Most of my technical comments should be correct, but is THIS one ?
Anyway, as a rule of thumb, always double check what people write.
Re: Why is everyone using arduinos to interpret gcode?
August 06, 2012 05:31AM
DeuxVis Wrote:
-------------------------------------------------------

> USB communication doesn't seem fast enough for a
> lot of little moves following each other - like in
> a tiny circles drawn using way too small lines.
>
> People had noticeable improvement in print quality
> using Sd card on the controller, instead of USB
> communication from the host - removes the short
> pauses.
> Note that Nophead solution - using ethernet - is
> probably good for that too.

If sdcard works but usb doesnt then its clearly bandwidth rather than time taken to interpret text based gcode. I'm planning to send binary packets made up of 4-5 bytes for each step. I think I can get decent speeds at 500kbps so USB should be plenty.

p
Re: Why is everyone using arduinos to interpret gcode?
August 06, 2012 12:32PM
DeuxVis Wrote:
-------------------------------------------------------
> USB communication doesn't seem fast enough for a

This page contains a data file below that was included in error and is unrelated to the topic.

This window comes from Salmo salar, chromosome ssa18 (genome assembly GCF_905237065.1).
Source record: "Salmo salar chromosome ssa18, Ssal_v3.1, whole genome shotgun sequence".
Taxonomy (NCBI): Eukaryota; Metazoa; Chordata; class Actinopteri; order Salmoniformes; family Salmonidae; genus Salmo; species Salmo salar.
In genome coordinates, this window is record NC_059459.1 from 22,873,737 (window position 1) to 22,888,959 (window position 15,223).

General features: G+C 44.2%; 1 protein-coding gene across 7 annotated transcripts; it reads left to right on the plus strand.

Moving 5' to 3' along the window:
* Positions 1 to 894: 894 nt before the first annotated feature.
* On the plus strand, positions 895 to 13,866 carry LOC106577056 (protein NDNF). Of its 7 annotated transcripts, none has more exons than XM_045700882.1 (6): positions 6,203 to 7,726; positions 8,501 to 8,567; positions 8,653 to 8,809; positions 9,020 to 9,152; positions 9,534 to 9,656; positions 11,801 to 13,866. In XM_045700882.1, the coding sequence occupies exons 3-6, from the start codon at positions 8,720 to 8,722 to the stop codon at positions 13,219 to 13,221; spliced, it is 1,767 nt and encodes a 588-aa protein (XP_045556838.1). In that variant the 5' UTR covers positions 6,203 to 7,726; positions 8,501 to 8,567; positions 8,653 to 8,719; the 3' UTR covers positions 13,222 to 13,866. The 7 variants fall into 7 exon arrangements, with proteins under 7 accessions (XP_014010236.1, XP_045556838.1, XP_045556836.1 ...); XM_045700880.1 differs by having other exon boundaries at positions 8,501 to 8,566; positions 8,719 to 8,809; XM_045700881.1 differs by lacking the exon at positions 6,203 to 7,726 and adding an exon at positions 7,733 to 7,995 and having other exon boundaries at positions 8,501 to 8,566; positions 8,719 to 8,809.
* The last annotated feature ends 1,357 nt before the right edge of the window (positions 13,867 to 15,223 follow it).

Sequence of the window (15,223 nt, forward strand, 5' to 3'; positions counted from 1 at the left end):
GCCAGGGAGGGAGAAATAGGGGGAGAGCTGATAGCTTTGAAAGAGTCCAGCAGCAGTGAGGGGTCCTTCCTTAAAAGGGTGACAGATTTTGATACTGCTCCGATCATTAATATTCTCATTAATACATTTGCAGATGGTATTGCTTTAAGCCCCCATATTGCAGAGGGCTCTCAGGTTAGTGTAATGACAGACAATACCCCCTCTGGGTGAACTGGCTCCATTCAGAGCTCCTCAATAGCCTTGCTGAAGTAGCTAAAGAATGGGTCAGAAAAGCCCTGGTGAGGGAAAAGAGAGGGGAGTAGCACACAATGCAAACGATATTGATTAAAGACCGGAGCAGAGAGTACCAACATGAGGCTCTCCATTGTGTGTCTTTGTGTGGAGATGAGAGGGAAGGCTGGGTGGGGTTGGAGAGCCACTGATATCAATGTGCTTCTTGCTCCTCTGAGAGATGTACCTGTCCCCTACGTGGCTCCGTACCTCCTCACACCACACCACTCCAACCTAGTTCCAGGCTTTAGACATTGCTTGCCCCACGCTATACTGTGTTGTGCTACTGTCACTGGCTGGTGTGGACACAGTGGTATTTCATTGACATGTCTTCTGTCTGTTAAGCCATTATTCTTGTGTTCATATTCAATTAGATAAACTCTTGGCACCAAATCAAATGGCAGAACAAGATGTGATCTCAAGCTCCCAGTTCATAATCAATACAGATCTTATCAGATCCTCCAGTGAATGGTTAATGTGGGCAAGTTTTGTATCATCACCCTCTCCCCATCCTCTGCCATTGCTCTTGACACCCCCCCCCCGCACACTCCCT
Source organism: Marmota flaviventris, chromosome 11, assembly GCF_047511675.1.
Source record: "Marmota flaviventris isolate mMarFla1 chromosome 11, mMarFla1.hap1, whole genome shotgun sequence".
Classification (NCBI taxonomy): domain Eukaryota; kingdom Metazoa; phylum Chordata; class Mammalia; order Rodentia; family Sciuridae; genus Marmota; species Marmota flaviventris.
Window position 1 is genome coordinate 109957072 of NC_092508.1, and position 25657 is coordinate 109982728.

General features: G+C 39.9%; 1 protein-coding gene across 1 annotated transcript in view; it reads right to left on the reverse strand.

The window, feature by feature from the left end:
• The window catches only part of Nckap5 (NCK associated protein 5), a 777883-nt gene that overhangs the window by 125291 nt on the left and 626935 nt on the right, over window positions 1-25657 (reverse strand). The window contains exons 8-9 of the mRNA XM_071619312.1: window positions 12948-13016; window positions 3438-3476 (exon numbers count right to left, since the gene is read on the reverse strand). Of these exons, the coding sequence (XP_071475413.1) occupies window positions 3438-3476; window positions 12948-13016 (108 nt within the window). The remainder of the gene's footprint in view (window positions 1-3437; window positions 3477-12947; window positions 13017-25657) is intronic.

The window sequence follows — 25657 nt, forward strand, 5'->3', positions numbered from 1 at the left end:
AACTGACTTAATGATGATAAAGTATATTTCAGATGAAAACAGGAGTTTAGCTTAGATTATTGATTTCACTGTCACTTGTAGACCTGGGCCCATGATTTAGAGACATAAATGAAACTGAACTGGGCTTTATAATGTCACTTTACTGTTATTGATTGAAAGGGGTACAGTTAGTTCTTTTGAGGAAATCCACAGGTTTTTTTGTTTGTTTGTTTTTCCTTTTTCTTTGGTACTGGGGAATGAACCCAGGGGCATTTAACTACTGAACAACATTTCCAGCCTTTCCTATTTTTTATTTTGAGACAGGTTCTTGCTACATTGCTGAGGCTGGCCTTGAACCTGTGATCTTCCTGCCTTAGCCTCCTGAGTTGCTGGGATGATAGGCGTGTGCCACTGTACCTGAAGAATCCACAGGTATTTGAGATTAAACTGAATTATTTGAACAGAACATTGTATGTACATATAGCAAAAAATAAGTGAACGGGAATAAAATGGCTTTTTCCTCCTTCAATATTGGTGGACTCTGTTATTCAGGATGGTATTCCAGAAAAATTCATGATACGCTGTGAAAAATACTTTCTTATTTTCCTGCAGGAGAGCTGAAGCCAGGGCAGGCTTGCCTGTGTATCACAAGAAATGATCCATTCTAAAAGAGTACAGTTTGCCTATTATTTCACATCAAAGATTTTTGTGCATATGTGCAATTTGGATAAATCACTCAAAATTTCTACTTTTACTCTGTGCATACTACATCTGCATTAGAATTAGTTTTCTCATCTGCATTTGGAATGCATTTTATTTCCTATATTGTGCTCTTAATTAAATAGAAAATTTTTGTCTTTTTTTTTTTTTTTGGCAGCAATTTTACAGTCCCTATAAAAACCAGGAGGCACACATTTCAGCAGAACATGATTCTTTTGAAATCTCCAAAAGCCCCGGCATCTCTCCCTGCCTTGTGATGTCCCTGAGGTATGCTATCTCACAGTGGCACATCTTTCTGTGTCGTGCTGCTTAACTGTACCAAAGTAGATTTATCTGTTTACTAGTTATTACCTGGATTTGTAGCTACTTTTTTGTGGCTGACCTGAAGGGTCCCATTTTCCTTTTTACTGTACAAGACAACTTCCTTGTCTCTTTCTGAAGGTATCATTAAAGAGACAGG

> lot of little moves following each other - like in
> a tiny circles drawn using way too small lines.
>
> People had noticeable improvement in print quality
> using Sd card on the controller, instead of USB
> communication from the host - removes the short
> pauses.
> Note that Nophead solution - using ethernet - is
> probably good for that too.

I may be incorrect here, but it would seem to me that you're mixing a few different operating modes. The existing USB solution is USB->Serial conversion, while what I'm suggesting is using a CPU capable of being a USB host and using USB mass storage. USB Mass storage is limited at 480Mbps, though individual USB drives' real world read performances seem to range from 15 to 40 MBps (120-320Mbps) for name-brand USB flash drives. Considering the SPI data rate limit on an AVR is fosc/2, that means the absolute limit of performance would be 10Mbps with a 20MHz crystal.

Based on the above, I can't see a USB mass storage source being worse than a SD card.
Re: Why is everyone using arduinos to interpret gcode?
August 07, 2012 05:56AM
I think the point is not problems with bandwith between storage medium and host, more likely the problems would be because of latency between the host and arduino over USB.

USB (at least <=2) is not very well suited for low/guaranteed latency transfers.
This is (partially) why many prefer firewire for pro/prosumer audio "cards".

I don't have any direct insights about the communication in the reprap specific case, but unless it's operating in some low speed usb 1 mode, the bandwith should not be the issue.